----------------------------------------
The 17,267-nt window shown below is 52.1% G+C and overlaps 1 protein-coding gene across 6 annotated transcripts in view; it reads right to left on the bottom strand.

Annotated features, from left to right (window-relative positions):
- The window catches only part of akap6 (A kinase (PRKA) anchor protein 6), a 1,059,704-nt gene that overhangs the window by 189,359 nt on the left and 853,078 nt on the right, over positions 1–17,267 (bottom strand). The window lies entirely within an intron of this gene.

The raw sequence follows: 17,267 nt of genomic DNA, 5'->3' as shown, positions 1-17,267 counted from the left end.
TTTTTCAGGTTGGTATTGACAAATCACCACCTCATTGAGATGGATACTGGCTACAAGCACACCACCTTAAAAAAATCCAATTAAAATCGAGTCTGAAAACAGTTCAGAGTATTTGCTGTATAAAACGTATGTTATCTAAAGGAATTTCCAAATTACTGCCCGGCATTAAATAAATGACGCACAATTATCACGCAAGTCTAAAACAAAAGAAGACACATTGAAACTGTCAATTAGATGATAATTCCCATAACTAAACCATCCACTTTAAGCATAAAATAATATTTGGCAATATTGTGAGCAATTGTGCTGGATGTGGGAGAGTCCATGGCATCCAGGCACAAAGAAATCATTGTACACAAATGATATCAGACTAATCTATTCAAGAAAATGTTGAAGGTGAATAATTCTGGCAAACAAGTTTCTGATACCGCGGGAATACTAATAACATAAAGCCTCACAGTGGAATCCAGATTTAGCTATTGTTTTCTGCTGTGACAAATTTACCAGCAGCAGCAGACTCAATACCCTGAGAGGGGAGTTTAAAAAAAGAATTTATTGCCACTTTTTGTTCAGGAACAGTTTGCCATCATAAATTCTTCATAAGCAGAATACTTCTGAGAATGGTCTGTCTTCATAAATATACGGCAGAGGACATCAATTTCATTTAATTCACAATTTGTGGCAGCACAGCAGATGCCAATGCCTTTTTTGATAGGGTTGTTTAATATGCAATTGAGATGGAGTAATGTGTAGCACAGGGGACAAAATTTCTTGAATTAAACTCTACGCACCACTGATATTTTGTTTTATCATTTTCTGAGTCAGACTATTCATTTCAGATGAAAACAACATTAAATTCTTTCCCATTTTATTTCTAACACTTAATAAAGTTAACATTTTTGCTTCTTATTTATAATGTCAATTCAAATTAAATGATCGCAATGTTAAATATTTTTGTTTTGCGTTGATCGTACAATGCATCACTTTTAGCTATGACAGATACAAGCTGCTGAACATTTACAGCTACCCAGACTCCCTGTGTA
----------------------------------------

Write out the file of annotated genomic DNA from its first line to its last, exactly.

The 17,267-nt window shown below is 52.1% G+C and overlaps 1 protein-coding gene across 6 annotated transcripts in view; it reads right to left on the bottom strand.

Annotated features, from left to right (window-relative positions):
- The window catches only part of akap6 (A kinase (PRKA) anchor protein 6), a 1,059,704-nt gene that overhangs the window by 189,359 nt on the left and 853,078 nt on the right, over positions 1–17,267 (bottom strand). The window lies entirely within an intron of this gene.

The raw sequence follows: 17,267 nt of genomic DNA, 5'->3' as shown, positions 1-17,267 counted from the left end.
TTTTTCAGGTTGGTATTGACAAATCACCACCTCATTGAGATGGATACTGGCTACAAGCACACCACCTTAAAAAAATCCAATTAAAATCGAGTCTGAAAACAGTTCAGAGTATTTGCTGTATAAAACGTATGTTATCTAAAGGAATTTCCAAATTACTGCCCGGCATTAAATAAATGACGCACAATTATCACGCAAGTCTAAAACAAAAGAAGACACATTGAAACTGTCAATTAGATGATAATTCCCATAACTAAACCATCCACTTTAAGCATAAAATAATATTTGGCAATATTGTGAGCAATTGTGCTGGATGTGGGAGAGTCCATGGCATCCAGGCACAAAGAAATCATTGTACACAAATGATATCAGACTAATCTATTCAAGAAAATGTTGAAGGTGAATAATTCTGGCAAACAAGTTTCTGATACCGCGGGAATACTAATAACATAAAGCCTCACAGTGGAATCCAGATTTAGCTATTGTTTTCTGCTGTGACAAATTTACCAGCAGCAGCAGACTCAATACCCTGAGAGGGGAGTTTAAAAAAAGAATTTATTGCCACTTTTTGTTCAGGAACAGTTTGCCATCATAAATTCTTCATAAGCAGAATACTTCTGAGAATGGTCTGTCTTCATAAATATACGGCAGAGGACATCAATTTCATTTAATTCACAATTTGTGGCAGCACAGCAGATGCCAATGCCTTTTTTGATAGGGTTGTTTAATATGCAATTGAGATGGAGTAATGTGTAGCACAGGGGACAAAATTTCTTGAATTAAACTCTACGCACCACTGATATTTTGTTTTATCATTTTCTGAGTCAGACTATTCATTTCAGATGAAAACAACATTAAATTCTTTCCCATTTTATTTCTAACACTTAATAAAGTTAACATTTTTGCTTCTTATTTATAATGTCAATTCAAATTAAATGATCGCAATGTTAAATATTTTTGTTTTGCGTTGATCGTACAATGCATCACTTTTAGCTATGACAGATACAAGCTGCTGAACATTTACAGCTACCCAGACTCCCTGTGTA